EU Funds and LEPs: From the supranational to the sub-regional | EEF

EU Funds and LEPs: From the supranational to the sub-regional

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Should LEPs ‘opt-in'?

In a recent blog post we argued that LEPs should prioritise focussing on spatial rather than functional/thematic issues; as genuine ‘place makers' they are best placed to do this as part of the overall growth agenda. Activities in the areas of transport, other infrastructure and housing fall naturally in this camp.

From next year LEPs will also gain strategic oversight of a range of EU funding streams, with delivery across 2014-2020. In the past around 50% of these EU funds was retained by government for national programmes, but the next round will see up to 90% of these funds strategically managed by LEPs as part of their local economic plans. This will be the equivalent of around £5.3bn over the period.

These EU funds have to be spent in thematic areas such as innovation, SME competitiveness, low carbon, employment, social inclusion and skills. This divergence between LEPs as place makers and LEPs as local thematic leaders could end up, just as with RDAs, diluting focus and strategy. The Social Market Foundation found that most businesses agreed with the statement

RDAs became “bloated” and “tried to do too much.”

Could LEPs fall into the same trap?

EU funds will require match funding for projects to go ahead. These will have to be sourced from either the private sector, civil society, public sector (both local and national) or national opt-in service offerings.

This ‘opt-in' model is a new route for this round of EU funding. Through this route national programmes outline a service offering that they will deliver within a LEP and the level of match funding they will provide if that LEP chooses to opt-in. These offers presently include:

  • GrowthAccelerator
  • Manufacturing Advisory Service
  • UK Trade and Investment
  • The European Investment Bank
  • The Big Lottery Fund
  • The Skills Funding Agency

Other national programmes are looking at the offers they could make and LEPs can also make suggestions for other national organisations or programmes they would like to see provide an opt-in service.

While the development of LEPs and their responsibilities is a fast moving and changing landscape, this opt-in route may be a useful way to allow LEPs to focus on the spatial issues such as infrastructure, where their local knowledge and expertise can add value, while contracting out thematic areas to national organisations.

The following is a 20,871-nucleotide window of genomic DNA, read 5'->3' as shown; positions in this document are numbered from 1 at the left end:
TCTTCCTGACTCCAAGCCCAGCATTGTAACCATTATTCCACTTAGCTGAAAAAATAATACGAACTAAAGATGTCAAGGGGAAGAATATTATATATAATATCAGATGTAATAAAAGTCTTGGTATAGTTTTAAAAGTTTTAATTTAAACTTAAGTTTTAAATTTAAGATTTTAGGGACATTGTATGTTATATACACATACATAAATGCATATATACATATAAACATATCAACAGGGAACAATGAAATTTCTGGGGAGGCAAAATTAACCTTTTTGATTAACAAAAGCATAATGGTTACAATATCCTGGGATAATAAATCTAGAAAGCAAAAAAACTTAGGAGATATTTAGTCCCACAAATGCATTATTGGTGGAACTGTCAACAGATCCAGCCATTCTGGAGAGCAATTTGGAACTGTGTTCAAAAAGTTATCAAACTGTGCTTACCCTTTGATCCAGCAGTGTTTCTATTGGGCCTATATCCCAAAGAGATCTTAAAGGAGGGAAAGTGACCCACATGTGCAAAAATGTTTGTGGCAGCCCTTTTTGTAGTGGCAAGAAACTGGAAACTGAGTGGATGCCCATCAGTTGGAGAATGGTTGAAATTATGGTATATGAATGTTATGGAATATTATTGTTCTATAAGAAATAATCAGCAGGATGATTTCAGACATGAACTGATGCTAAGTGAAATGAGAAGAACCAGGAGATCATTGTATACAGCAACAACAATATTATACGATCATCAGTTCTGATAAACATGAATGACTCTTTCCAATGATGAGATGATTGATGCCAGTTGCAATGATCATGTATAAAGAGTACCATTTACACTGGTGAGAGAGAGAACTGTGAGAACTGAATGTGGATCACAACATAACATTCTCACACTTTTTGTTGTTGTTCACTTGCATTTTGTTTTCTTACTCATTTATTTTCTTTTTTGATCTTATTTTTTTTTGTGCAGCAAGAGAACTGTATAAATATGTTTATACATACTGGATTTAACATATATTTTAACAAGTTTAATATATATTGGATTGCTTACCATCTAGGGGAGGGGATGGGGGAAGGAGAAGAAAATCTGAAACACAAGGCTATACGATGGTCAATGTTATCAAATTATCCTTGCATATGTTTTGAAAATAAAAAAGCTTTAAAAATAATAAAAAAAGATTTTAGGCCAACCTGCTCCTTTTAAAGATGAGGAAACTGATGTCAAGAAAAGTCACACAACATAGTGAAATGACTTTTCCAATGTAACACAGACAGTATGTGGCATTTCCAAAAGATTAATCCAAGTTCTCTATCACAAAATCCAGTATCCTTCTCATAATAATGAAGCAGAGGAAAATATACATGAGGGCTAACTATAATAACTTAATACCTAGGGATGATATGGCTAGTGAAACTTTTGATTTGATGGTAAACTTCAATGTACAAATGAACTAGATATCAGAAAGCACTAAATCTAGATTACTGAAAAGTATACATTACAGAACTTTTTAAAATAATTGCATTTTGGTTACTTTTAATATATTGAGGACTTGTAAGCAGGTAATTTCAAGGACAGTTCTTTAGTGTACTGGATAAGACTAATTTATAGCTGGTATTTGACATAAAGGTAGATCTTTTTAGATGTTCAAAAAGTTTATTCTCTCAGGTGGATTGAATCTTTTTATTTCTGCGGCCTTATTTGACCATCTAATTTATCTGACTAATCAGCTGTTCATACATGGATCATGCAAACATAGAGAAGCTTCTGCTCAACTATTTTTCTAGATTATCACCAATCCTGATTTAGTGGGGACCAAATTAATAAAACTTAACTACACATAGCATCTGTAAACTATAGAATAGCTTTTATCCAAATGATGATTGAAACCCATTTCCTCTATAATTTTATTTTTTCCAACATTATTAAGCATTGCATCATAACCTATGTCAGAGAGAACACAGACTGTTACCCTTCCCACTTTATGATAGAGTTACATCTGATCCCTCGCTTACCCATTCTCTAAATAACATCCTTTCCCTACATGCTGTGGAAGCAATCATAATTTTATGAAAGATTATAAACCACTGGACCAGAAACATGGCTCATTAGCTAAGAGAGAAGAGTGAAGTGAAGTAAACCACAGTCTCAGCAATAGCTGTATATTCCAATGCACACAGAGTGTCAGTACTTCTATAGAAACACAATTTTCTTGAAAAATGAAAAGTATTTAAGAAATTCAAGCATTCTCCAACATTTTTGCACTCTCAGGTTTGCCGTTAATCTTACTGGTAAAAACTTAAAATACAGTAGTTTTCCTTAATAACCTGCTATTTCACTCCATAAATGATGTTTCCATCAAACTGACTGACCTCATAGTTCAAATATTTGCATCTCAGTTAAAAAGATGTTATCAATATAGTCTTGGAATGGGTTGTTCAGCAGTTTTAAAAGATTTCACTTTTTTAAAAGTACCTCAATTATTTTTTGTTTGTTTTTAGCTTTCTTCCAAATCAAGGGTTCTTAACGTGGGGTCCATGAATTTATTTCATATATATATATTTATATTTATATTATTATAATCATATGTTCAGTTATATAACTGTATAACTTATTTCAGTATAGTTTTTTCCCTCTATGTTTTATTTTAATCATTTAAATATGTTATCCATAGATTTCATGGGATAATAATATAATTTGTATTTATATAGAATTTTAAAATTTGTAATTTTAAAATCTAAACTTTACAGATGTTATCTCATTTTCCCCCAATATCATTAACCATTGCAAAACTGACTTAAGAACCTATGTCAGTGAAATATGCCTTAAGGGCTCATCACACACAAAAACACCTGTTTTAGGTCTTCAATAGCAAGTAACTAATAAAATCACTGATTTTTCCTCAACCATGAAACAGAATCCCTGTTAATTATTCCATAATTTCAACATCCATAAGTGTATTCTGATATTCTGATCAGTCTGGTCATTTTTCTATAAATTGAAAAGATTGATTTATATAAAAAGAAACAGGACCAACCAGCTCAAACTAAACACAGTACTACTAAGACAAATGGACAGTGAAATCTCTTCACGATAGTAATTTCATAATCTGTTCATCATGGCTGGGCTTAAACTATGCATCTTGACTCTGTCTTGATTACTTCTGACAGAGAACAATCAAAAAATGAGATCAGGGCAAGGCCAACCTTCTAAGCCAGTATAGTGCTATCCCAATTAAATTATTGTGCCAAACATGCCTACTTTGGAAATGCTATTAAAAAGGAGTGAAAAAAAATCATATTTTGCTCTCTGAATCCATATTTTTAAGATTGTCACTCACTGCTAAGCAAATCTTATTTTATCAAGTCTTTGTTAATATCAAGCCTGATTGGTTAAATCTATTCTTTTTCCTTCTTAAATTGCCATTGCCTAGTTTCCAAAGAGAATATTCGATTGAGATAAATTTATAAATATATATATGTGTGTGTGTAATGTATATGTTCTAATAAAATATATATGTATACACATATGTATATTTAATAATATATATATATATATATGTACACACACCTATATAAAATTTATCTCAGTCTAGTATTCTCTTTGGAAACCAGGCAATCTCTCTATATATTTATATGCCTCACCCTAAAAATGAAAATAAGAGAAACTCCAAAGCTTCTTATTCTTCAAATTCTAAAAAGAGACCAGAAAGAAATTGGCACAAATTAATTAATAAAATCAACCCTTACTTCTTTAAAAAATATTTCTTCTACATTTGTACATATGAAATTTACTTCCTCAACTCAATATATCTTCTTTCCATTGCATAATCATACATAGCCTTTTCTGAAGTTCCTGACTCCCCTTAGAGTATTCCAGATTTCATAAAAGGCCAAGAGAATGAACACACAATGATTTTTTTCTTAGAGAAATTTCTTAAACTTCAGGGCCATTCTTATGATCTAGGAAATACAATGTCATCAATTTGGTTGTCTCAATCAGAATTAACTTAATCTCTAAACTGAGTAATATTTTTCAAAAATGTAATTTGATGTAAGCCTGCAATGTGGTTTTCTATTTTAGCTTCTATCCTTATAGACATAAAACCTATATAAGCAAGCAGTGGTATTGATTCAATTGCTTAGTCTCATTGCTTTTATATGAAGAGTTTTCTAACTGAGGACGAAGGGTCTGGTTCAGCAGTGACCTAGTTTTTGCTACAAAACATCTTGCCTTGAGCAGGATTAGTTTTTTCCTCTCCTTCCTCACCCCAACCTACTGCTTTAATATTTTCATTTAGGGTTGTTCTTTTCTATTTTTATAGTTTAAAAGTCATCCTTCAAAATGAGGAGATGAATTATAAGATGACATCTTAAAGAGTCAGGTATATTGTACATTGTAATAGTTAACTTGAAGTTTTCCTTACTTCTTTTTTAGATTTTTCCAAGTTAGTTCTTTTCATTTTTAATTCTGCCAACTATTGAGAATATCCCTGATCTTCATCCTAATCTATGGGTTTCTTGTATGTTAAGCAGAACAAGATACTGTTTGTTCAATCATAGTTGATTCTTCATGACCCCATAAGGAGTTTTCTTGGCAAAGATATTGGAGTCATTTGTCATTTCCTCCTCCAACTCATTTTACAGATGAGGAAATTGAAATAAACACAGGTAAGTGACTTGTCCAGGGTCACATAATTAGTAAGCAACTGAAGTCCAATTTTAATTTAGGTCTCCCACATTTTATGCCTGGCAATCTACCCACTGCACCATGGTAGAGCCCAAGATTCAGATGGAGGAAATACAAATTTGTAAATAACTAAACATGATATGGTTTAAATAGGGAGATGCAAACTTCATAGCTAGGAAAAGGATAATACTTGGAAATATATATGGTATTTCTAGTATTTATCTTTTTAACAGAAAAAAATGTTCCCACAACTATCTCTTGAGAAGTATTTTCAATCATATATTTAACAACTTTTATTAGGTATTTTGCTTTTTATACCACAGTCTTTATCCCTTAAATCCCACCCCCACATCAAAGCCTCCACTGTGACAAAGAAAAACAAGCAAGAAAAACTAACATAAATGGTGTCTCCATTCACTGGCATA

This would allow LEPs to maintain a focus on overall economic strategy and not get bogged down in having to design and develop a range of local thematic service offerings from scratch.

Initial reports suggest LEPs are keen to use this service and it is easy to see why, LEPs:

  • Gain match funding for their activities
  • Set strategic priorities for a national service within their area
  • Allow a coordinated approach for sectors, clusters and supply chains across the country
  • Retain oversight and control through reporting and monitoring by the LEP Board

Inward investment and export support is an area where previously RDAs came under criticism for duplication, a plethora of international offices with regions competing against each other, and a vast array of duplicated centres of excellence.

Rather than go down that route, LEPs can simply opt-in to the UK Trade and Investment service offering which includes:

  • An aim to double the current UKTI activity within the opted-in LEP
  • A 100% funded full time International Co-ordinator post (who would promote the internationalisation agenda at a local level and help connect companies and clusters across the country)
  • Access to a minimum of one-fully funded International Trade Advisor
  • Deployment of a UKTI Innovation in Services Fund (which would essentially further localise the support UKTI offers)
  • Quarterly reporting to LEP Boards

Evolving through revolving

The EU funding space represents a real opportunity for LEPs in another way – the ability to develop revolving funds. Providing a long term source of funding for local activities geared toward growth. The Growing Places Fund provides an early example of this. LEPs were allocated a share of £730m to address infrastructure constraints holding back the delivery of jobs and housing.

Of the £380m allocated by LEPs through the fund by January 2013, £1.9bn was leveraged in from the public and private sector (the majority, £1.4bn, from the private sector). The majority of this early allocation was given as a loan, with the interest and capital repayments going back into a revolving fund to be reinvested in the LEP area.

The guidance provided to LEPs suggests four potential areas where they may like to set up revolving funds:

  • Access to Finance offerings for SMEs
  • Urban Development and Energy Efficiency Investment
  • Social Housing Investment for low-carbon retrofit
  • Local Impact Funds

How will we know if LEPs are adding value?

Such revolving funds may help LEPs to stand on their own feet in the future, especially as the public sector funding environment grows more difficult. However within all this space, a crucial question comes up, how will we know if LEPs are adding value?

There needs to be a greater focus on outcome and output metrics as opposed to the input and activity based metrics some are suggesting. This is a subject we will turn to in a future blog post.


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